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England faces crisis in care for older people by 2032

Elderly-woman-140-pixelsUp to 160,000 older people in England will be left vulnerable in the next two decades as the country faces a huge shortfall in unpaid care, according to new LSE research published today.

As the proportion of older people rises, traditional caregivers – mid-life women – will be placed under increasing pressure to juggle work and care for their parents, creating inequality in the workplace and potentially at a big cost to the labour market.

The shortfall between demand and supply for unpaid carers will be evident by 2017 and then grow rapidly, says Dr Linda Pickard, a senior research fellow from LSE Health and Social Care at the London School of Economics and Political Science.

In a report published in Ageing and Society today, Dr Pickard says a projected 1.1 million older people in England will require care from their children by 2032, placing enormous pressure on their families who won’t be able to meet the demand.

The parent support ratio - the 85+ age group relative to the 50-64 demographic – is expected to treble by 2050 in the UK, underlying the crisis in care for older people.

“The demand from frail, older people requiring care from their adult children is projected to increase by 60 per cent in the next two decades, yet we anticipate only a 20 per cent increase in people able to provide care for their older parents.”

In England, approximately 675,000 frail, older people living in their own homes currently receive unpaid care from an adult child.

Yet the continuing rise of mid-life women in the workforce in England and a sharp increase in the older population will contribute to a shortfall in unpaid care in coming years, Dr Pickard says.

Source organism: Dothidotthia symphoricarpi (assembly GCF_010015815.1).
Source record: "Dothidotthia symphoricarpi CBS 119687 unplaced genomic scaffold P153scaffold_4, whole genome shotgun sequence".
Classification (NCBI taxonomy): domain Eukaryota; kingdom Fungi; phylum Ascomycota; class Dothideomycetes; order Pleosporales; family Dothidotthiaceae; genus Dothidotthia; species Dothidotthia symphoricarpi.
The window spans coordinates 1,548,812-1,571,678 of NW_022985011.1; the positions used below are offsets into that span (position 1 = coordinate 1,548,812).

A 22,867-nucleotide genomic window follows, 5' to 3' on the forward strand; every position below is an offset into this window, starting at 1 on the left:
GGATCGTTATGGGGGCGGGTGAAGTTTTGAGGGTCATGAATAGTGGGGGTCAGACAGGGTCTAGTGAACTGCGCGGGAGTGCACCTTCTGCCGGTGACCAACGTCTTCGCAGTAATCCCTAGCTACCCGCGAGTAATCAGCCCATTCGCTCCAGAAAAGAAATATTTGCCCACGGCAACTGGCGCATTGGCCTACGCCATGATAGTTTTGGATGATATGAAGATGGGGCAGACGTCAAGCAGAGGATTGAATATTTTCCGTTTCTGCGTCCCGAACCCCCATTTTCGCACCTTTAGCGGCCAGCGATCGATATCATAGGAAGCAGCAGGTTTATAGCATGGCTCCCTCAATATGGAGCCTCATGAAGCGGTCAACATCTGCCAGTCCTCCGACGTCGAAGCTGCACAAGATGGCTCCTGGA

Care giving responsibilities will increasingly fall to spouses, with improved mortality rates among the older population making this possible.

Technology, to some extent, may also help bridge the unpaid care gap. Monitoring services, social alarm systems and care robots are allowing increasing numbers of older people to live independently, although more research is needed in this area.

Dr Pickard says based on current projections, England – along with other developed countries – will need to provide more formal, paid care services in the decades ahead, reducing a reliance on families.

Current estimates put the public expenditure costs of carers leaving the workforce in England at around £1.3 billion a year, based on the costs of the carers’ allowance and lost tax revenues on foregone incomes.

“Although we have been aware for some time that the gap between demand and supply for unpaid care is increasing, we now have scientific evidence that we are fast approaching the tipping point,” Dr Pickard says.

A growing care gap? The supply of unpaid care for older people by their adult children in England to 2032 is published in Ageing and Society.


For more information contact Dr Linda Pickard on 07969 385 494 or at l.m.pickard@lse.ac.uk or LSE Senior Media Officer Candy Gibson on 020 7849 4624 or c.gibson@lse.ac.uk

Additional Notes

• By 2032, there will be a projected shortfall of 160,000 care givers in England

• 65 per cent of unpaid care givers are women and 90 per cent are under the age of 65 (i.e. working age)

• To meet the projected demand, numbers of unpaid care providers will need to increase by nearly 60 per cent from approximately 400,000 in 2007 to 645,000 by 2032.

• The supply of unpaid care to older parents is likely to be sensitive to a number of factors, such as rising divorce rates, a higher proportion of mid-life women in the workforce, and an increase in older workers generally

Dr Linda Pickard is a Senior Research Fellow at the Personal Social Services Research Unit within LSE Health and Social Care at the London School of Economics. Linda has, in collaboration with colleagues at the LSE and elsewhere, conducted research on projections of unpaid care in future in the UK and internationally.

The research was undertaken as part of the Modelling Ageing Populations to 2030 (MAP2030) project, funded under a grant from the New Dynamics of Ageing Programme, a cross-research council programme. 

23 August, 2013